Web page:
"Poetry, where it exists at all, exists not by affirming but by actually experiencing, however slightly, the ultimate homogeneity of world and mind...The heart must be in it as well as the head, if it is to feed on the truth." Ibid., pg. 225.
"There is that within every individual which partakes of the nature of the Universal Wholeness and - in so far as it operates - is God. That is the meaning of the word Emmanuel, the meaning of the word Christ. There is that within us which partakes of the nature of the Divine Being, and since it partakes of the nature of the Divine Being, we are divine. It reacts to us according to our belief in It; and it is an immutable Law, subject to the use of the least among us; no respecter of persons, It cannot be bound. Our Soul will never change or violate its own nature; all the denying of it will never change it; all the affirming of it will never make it any more than it is. But since it is what it is, and works in the way that it works, it appears to each through his belief. It is done unto each one of us as we believe." Ernest Holmes (1938), The Science of the Mind, New York: Penguin/Putnam Edition published 1998.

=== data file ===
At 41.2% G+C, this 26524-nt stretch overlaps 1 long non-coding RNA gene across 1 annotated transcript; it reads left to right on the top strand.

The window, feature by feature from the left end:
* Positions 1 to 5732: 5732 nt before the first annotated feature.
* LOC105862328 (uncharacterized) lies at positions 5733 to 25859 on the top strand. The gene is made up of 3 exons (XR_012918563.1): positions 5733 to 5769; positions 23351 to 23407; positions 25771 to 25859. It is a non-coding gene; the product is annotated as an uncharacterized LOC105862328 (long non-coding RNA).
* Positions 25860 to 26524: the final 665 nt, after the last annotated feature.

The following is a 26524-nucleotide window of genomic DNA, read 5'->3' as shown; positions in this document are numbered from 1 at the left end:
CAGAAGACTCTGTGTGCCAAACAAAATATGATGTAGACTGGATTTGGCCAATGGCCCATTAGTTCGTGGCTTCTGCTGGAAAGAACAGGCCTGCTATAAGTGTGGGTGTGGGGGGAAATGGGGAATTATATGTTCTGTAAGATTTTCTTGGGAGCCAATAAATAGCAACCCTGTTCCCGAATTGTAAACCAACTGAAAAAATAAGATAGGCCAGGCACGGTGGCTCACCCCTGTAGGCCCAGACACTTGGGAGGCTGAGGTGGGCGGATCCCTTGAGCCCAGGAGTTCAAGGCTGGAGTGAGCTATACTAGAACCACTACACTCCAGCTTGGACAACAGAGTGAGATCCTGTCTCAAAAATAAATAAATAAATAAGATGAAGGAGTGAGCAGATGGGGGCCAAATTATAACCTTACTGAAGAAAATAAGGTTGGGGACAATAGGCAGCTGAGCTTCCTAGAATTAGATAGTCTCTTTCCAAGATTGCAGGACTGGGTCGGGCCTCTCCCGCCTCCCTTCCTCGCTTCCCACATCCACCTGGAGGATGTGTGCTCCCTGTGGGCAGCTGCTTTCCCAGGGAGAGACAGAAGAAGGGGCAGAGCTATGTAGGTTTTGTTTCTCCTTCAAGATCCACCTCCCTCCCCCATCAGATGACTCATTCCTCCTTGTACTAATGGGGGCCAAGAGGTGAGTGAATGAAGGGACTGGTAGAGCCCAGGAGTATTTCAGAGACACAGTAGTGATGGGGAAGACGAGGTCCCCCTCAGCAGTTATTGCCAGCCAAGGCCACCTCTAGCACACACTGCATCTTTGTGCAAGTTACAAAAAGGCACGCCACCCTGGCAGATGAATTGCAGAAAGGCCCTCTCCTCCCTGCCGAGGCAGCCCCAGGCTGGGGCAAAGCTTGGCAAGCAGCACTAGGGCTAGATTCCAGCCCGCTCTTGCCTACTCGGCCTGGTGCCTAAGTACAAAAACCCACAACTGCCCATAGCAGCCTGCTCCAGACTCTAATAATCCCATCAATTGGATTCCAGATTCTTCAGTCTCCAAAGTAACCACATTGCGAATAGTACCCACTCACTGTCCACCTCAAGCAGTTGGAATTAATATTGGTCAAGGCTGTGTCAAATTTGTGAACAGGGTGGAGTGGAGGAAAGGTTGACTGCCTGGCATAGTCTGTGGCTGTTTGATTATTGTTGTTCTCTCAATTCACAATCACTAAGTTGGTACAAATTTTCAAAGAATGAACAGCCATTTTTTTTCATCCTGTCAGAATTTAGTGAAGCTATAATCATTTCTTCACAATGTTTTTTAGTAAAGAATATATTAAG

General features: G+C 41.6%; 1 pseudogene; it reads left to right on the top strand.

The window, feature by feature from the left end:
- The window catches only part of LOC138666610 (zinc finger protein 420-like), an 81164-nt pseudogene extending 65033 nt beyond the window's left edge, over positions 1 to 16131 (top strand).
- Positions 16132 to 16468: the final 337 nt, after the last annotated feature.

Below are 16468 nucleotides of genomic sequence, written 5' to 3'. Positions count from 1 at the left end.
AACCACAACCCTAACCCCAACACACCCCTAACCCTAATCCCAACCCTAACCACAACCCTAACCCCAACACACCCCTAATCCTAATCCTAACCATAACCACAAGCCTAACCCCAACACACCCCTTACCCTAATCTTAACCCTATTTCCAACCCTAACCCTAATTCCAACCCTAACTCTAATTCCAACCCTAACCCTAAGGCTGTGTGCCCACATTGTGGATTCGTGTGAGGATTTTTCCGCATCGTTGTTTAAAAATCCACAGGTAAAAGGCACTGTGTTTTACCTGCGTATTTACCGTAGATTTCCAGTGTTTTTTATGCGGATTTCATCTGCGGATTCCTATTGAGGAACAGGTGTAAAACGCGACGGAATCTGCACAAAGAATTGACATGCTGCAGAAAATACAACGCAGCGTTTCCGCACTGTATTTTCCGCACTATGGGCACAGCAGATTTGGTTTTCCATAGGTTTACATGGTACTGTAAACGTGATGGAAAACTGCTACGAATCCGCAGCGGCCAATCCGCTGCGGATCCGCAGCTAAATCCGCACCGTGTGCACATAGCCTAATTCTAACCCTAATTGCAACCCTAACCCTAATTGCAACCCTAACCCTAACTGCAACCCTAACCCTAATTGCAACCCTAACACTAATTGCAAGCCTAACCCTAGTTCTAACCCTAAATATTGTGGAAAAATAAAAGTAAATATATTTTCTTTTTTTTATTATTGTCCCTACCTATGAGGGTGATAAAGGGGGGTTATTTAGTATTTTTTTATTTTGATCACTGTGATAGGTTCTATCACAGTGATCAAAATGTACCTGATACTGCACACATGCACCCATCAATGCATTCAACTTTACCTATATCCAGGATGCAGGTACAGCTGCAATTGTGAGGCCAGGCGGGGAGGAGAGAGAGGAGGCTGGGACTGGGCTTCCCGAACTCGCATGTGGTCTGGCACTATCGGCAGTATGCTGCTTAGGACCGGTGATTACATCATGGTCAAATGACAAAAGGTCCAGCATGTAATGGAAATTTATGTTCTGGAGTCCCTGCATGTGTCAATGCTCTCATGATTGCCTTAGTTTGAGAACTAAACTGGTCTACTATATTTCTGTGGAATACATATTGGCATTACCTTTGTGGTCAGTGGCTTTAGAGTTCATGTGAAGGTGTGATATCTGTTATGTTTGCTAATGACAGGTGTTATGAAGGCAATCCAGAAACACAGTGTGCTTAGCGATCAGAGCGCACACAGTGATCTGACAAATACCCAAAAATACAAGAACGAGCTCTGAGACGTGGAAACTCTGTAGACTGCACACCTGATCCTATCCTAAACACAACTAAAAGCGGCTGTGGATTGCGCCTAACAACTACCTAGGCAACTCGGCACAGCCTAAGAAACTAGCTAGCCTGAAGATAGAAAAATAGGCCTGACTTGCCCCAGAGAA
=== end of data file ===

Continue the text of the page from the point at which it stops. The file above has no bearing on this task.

Revised June 19, 2000